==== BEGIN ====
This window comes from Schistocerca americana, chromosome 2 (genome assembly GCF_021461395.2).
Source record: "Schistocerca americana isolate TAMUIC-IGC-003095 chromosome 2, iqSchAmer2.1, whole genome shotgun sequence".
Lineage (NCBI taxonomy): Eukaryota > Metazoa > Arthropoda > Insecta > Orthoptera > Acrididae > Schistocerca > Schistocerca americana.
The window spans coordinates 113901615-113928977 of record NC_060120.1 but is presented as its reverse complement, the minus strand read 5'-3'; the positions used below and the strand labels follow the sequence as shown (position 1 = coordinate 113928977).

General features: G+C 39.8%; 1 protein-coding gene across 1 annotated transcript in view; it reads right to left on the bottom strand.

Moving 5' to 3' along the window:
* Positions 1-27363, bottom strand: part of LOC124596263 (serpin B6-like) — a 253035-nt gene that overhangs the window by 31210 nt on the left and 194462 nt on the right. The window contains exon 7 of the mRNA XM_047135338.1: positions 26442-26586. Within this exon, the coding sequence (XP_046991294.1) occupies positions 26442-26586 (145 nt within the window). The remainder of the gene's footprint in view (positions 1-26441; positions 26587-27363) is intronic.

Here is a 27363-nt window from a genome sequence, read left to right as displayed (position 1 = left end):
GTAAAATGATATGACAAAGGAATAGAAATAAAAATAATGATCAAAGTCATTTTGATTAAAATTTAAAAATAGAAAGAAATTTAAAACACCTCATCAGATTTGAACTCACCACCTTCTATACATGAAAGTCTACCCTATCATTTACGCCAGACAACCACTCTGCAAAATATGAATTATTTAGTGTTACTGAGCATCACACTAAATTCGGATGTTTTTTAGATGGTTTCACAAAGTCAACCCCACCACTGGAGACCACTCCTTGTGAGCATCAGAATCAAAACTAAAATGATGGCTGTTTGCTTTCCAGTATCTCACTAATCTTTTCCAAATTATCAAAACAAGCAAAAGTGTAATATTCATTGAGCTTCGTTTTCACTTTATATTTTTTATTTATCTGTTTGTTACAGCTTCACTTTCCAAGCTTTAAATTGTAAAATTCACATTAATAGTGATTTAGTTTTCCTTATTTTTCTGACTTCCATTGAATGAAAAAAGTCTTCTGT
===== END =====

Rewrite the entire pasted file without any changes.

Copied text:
This window comes from Schistocerca americana, chromosome 2 (genome assembly GCF_021461395.2).
Source record: "Schistocerca americana isolate TAMUIC-IGC-003095 chromosome 2, iqSchAmer2.1, whole genome shotgun sequence".
Lineage (NCBI taxonomy): Eukaryota > Metazoa > Arthropoda > Insecta > Orthoptera > Acrididae > Schistocerca > Schistocerca americana.
The window spans coordinates 113901615-113928977 of record NC_060120.1 but is presented as its reverse complement, the minus strand read 5'-3'; the positions used below and the strand labels follow the sequence as shown (position 1 = coordinate 113928977).

General features: G+C 39.8%; 1 protein-coding gene across 1 annotated transcript in view; it reads right to left on the bottom strand.

Moving 5' to 3' along the window:
* Positions 1-27363, bottom strand: part of LOC124596263 (serpin B6-like) — a 253035-nt gene that overhangs the window by 31210 nt on the left and 194462 nt on the right. The window contains exon 7 of the mRNA XM_047135338.1: positions 26442-26586. Within this exon, the coding sequence (XP_046991294.1) occupies positions 26442-26586 (145 nt within the window). The remainder of the gene's footprint in view (positions 1-26441; positions 26587-27363) is intronic.

Here is a 27363-nt window from a genome sequence, read left to right as displayed (position 1 = left end):
GTAAAATGATATGACAAAGGAATAGAAATAAAAATAATGATCAAAGTCATTTTGATTAAAATTTAAAAATAGAAAGAAATTTAAAACACCTCATCAGATTTGAACTCACCACCTTCTATACATGAAAGTCTACCCTATCATTTACGCCAGACAACCACTCTGCAAAATATGAATTATTTAGTGTTACTGAGCATCACACTAAATTCGGATGTTTTTTAGATGGTTTCACAAAGTCAACCCCACCACTGGAGACCACTCCTTGTGAGCATCAGAATCAAAACTAAAATGATGGCTGTTTGCTTTCCAGTATCTCACTAATCTTTTCCAAATTATCAAAACAAGCAAAAGTGTAATATTCATTGAGCTTCGTTTTCACTTTATATTTTTTATTTATCTGTTTGTTACAGCTTCACTTTCCAAGCTTTAAATTGTAAAATTCACATTAATAGTGATTTAGTTTTCCTTATTTTTCTGACTTCCATTGAATGAAAAAAGTCTTCTGT